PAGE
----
Citing increased hospitalization rates of teenagers with COVID-19 in March and April, Centers for Disease Control and Prevention Director Rochelle Walensky urged parents to vaccinate their teens to protect them from an illness that can be severe even among young people.
“I am deeply concerned by the numbers of hospitalized adolescents and saddened to see the numbers of adolescents who required treatment in intensive care units or mechanical ventilation,” Walensky said in a statement that was released Friday alongside a new study looking at trends in hospitalization among adolescents with the disease.
“Much of this suffering can be prevented,” Walensky added, urging “parents, relatives, and close friends to join me and talk with teens” about the importance of prevention strategies and to encourage vaccination.
The study showed that nearly one-third of those teenagers hospitalized with COVID-19 during a surge of cases early this year required intensive care, and 5 percent required mechanical ventilation.
While most COVID-19 hospitalizations occur in older adults, severe disease that requires hospitalization has been shown to occur in all age groups. COVID-19 hospitalization rates among adolescents declined in January and February 2021, the report said, but increased during March and April, even as hospitalization rates stabilized for those 65 and older, likely because of their higher rates of vaccination.
On May 10, the Food and Drug Administration authorized the Pfizer coronavirus vaccine for 12-to-15-year-olds.
Calif. awards lottery prizes to generate more vaccinations
SACRAMENTO, Calif. — California Governor Gavin Newsom played game-show host Friday in a drawing for 15 winners of $50,000 prizes for getting vaccinated against the coronavirus.
“If you’re on the fence, if you’re just a little bit hesitant or you just were unwilling in the past but all the sudden you think, ‘Wait a sec, I could really use $50,000,’ we’re doing all of this to encourage that and to get you to think anew and hopefully act anew,” Newsom said at the California State Lottery headquarters, where he was flanked by a machine used to randomly choose winners and a Wheel of Fortune-style colored wheel for show.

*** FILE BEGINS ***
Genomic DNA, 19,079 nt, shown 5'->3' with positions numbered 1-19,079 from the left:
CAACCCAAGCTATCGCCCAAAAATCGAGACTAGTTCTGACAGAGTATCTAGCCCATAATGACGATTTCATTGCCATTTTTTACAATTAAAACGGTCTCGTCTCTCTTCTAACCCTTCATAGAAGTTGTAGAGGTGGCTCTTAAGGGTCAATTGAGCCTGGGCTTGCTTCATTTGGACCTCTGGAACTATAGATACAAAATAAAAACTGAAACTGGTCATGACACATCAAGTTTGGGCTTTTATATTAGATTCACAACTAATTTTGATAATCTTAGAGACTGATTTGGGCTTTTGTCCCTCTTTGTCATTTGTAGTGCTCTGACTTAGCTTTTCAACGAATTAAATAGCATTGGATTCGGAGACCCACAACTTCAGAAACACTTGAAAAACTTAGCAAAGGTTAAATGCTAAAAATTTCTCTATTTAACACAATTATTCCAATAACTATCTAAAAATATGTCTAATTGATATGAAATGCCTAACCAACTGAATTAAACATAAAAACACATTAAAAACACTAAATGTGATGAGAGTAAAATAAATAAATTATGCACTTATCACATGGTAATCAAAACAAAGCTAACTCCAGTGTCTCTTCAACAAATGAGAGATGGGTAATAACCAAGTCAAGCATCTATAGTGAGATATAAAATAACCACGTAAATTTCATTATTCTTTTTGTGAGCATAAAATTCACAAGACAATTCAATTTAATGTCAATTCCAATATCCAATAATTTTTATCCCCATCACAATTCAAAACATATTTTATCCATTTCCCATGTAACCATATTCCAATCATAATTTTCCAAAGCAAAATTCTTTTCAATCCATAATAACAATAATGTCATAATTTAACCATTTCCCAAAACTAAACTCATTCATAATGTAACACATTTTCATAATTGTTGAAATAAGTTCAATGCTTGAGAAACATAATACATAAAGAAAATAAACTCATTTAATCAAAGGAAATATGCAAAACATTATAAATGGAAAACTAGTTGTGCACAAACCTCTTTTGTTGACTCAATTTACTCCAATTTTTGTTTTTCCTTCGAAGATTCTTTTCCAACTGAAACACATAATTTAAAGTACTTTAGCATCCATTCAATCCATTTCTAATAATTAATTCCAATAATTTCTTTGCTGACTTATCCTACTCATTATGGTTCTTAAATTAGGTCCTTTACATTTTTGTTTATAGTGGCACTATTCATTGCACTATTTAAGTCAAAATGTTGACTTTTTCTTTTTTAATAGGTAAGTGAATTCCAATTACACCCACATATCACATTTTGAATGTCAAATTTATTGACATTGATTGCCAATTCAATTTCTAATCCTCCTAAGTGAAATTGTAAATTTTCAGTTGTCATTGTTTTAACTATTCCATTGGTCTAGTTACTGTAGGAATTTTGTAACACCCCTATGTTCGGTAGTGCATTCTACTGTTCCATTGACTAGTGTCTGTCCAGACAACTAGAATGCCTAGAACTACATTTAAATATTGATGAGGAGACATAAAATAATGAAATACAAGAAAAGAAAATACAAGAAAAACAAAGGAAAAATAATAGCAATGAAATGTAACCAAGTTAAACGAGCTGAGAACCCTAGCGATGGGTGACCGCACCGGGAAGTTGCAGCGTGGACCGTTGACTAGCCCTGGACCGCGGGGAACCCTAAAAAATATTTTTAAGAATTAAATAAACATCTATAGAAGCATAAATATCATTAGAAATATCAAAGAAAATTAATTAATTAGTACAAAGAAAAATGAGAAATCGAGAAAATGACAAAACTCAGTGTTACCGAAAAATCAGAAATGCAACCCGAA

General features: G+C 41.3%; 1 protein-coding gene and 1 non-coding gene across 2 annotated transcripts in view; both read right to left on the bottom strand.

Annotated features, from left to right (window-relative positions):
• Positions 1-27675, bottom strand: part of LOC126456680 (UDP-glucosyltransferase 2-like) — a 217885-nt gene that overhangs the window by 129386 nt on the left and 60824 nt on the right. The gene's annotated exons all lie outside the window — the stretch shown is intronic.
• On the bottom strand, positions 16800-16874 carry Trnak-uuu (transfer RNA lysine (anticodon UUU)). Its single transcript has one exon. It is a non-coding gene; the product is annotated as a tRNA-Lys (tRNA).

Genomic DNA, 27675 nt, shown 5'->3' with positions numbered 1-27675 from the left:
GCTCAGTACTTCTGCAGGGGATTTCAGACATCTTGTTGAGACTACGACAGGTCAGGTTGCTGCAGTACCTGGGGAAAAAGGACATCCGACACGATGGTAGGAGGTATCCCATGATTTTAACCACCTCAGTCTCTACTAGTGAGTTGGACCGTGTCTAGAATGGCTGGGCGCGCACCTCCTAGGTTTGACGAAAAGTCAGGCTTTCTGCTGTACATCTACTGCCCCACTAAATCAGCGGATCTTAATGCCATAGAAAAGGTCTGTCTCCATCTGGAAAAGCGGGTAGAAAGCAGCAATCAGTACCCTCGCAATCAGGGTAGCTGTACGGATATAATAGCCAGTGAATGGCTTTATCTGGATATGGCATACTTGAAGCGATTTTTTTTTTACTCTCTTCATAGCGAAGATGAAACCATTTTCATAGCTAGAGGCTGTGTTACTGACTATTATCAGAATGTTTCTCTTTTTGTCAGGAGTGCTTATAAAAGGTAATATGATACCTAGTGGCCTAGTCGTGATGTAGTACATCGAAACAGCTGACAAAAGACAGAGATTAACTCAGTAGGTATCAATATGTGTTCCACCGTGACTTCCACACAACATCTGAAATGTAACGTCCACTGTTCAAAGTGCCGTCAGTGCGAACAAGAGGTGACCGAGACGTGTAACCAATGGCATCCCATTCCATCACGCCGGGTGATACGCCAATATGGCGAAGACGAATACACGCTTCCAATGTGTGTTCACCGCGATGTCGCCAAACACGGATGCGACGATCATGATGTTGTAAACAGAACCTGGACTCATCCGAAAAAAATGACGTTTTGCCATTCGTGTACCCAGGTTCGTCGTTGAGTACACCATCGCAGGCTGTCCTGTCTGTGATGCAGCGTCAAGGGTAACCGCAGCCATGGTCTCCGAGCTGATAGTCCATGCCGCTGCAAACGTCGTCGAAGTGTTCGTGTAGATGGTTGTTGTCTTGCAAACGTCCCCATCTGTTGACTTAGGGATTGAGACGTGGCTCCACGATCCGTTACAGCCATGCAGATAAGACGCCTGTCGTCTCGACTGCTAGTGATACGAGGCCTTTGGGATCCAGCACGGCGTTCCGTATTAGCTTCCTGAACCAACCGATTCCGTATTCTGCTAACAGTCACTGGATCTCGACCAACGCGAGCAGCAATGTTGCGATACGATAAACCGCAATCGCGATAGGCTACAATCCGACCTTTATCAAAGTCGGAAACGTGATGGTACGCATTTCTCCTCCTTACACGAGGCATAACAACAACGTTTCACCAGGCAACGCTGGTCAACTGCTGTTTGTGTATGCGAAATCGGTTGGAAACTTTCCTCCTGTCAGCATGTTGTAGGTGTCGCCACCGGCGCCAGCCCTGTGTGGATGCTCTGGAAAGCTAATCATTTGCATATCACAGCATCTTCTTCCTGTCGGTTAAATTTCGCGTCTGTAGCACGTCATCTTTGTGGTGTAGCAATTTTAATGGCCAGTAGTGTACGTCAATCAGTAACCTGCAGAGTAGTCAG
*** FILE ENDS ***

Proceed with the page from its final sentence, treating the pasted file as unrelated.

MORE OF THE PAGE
It was the first in a series of drawings for $16.5 million in prize money aimed at encouraging Californians to get their shots ahead of June 15, when the state plans to lift almost all virus-related restrictions. So far, 67 percent of eligible people age 12 and older have received at least one dose of the vaccine. The state’s goal is to fully vaccinate at least 75 percent of people.
Newsom announced the prize money last week, warning the state’s vaccination rates were about to go off a cliff without an intervention. State officials said vaccine rates had dropped at the time by 18 percent from the week before.
In the week since Californians became eligible to win money, vaccinations were down 4 percent from the prior week, Newsom spokeswoman Erin Mellon said. One million vaccinations were given in the past week, she said.
Fauci presses China for researchers’ medical records
Anthony S. Fauci, the nation’s top infectious-diseases specialist, has urged Beijing to release the medical records of three researchers at the Wuhan Institute of Virology as speculation continues to grow around the possibility of the coronavirus having leaked from a Chinese lab.
“I would like to see the medical records of the three people who are reported to have got sick in 2019,” Fauci told the Financial Times in an interview published Friday. “Did they really get sick, and if so, what did they get sick with?”
Fauci, the director of the National Institute of Allergy and Infectious Diseases, appeared to be referring to a Wall Street Journal article, citing an intelligence report, that said three researchers at the institute had fallen ill with COVID-like symptoms in the fall of 2019, or before the first infections were reported in the central Chinese city of Wuhan.